How Friday’s relegation six-pointer will be decided

How Friday’s relegation six-pointer will be decided

By James Cairney

On Friday night, Ross County will travel to Firhill in a massive game at the foot of the Premiership. The game has all the hallmarks of a classic relegation six-pointer, with neither side able to afford to slip up at this late stage of the season. As it stands, Partick Thistle are two points clear of twelfth-placed County so Alan Archibald’s mission is simple: they simply must win, whatever the cost.


The Jags have still to play Motherwell and Dundee, two sides that they have generally struggled against this season, so this might well be the last opportunity for Thistle to get some points on the board. A win would all but relegate Ross County, who need at least a draw in order to keep their survival hopes alive.


The fixture is the most important game either side have played in years, with both clubs enjoying good spells in Scottish football’s top flight. Below, we take a look at some key areas where the match is likely to be won and lost.


Schalk v McGinn/Dumbaya


Alex Schalk can fly under the radar sometimes, but the forward is having a fine season in the Highlands. He’s one of the Premiership’s most effective impact subs and also happens to be County’s top scorer this season with 11 league goals so far. Since Stuart Kettlewell took the reins in Dingwall, the forward has been responsible for four of the nine goals County have scored in that time. Not to mention the forward bagged a hattrick on the last occasion the two sides met.



The graphic above highlights how County have scored their goals since Kettlewell was appointed. As we can see, the majority of successful attacks come down the left – two thirds of goals scored under Kettlewell come from the left, where Schalk likes to drift to.


Whoever starts for Thistle at right back will need to be on their game on Friday if Thistle want to avoid relegation. This season, Paul McGinn usually features there but Mustapha Dumbaya has recently returned from a long-term injury and could start Friday’s game. Dumbaya has a little more physicality than McGinn, which could prove useful in dealing with Schalk. Regardless of which one of the two starts, keeping Schalk quiet must be a top priority for Archibald.


County must play clean


Thistle, on the other hand, have looked particularly dangerous from set pieces in recent weeks. Six of their last ten goals have came from free kicks, corners and penalties so keeping such opportunities to a minimum might be Kettlewell’s best hope at blunting the Jags attack.


In this regard, County should fancy their chances. Only St Johnstone, Celtic, Aberdeen and Hibs commit fewer fouls on average per game and as the table below illustrates, County have a relatively clean disciplinary record this season. Keeping this going will be key against Thistle – simply put; by not giving away silly fouls, County won’t give Thistle the opportunity to capitalise on them.



This might be easier said than done, however. Friday night’s match is sure to be a tempestuous affair with so much riding on the result. But if County can keep their heads then they have a fantastic opportunity to cut off Thistle’s most effective offensive play at its source. Goals have been hard to come by for the Jags this season and removing the threat of set pieces could severely limit their attack, forcing them to attempt a normally unsuccessful plan B.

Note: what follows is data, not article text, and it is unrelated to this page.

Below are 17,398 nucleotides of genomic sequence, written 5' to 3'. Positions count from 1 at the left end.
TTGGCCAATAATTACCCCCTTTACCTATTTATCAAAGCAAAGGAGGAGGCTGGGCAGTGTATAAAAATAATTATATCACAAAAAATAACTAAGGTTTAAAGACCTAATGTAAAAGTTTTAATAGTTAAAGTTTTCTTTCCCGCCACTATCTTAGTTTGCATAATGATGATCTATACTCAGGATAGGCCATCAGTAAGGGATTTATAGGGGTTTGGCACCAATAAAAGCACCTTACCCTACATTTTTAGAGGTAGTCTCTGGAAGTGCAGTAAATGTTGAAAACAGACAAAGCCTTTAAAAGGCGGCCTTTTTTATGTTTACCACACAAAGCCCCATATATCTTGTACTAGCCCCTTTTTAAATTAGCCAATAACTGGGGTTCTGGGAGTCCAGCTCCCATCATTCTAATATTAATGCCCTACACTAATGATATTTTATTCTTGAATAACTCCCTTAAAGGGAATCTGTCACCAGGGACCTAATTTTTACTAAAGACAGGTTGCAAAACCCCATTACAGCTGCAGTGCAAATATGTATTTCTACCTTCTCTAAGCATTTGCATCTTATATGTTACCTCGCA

Both sides must seize initiative


Unsurprisingly given their respective league positions, both Thistle and County usually play a reactive style of football. On Friday, this will not do. Any passivity shown will surely be leapt on by either side so it’s utterly imperative that both teams set out on the front foot. This doesn’t come particularly naturally for either side, who both enjoy a minority share of possession on average.


This is perhaps where the Glasgow club have a slight advantage over County. Their total expected goals (xG) in the Premiership this season is higher than their actual goals scored – this shows that Thistle create more, better opportunities than their goals scored column suggests. By taking the game to County, Thistle have shown that they can create good chances. All they need is for someone to bury them – after recently bringing a 594-minute goal drought to an end against Hamilton, fan favourite Kris Doolan might fancy his chances of finding the net.



If County can get Thistle on the back foot, though, then the Highland club have every chance of walking away with the win. Thistle might create slightly better opportunities, but County average 1.18 more shots per game than their relegation rivals. Ross County’s xG is slightly lower than their actual goals, suggesting that Kettlewell’s side are taking difficult chances and making the most of whatever opportunities they fashion. This skill has obvious benefits in a game such as Friday’s.


Come Friday, both sides will feel the pressure to grab a win that will almost certainly ensure Premiership survival for another season. So far this season playing passive, reactive football has hurt both of these teams and neither can afford to make the same mistake again. It’s vital that both sets of players attempt to go out on the front foot and set the pace of the game – if one side doesn’t, they will find themselves meekly dropping out of the division without having even put up a fight.

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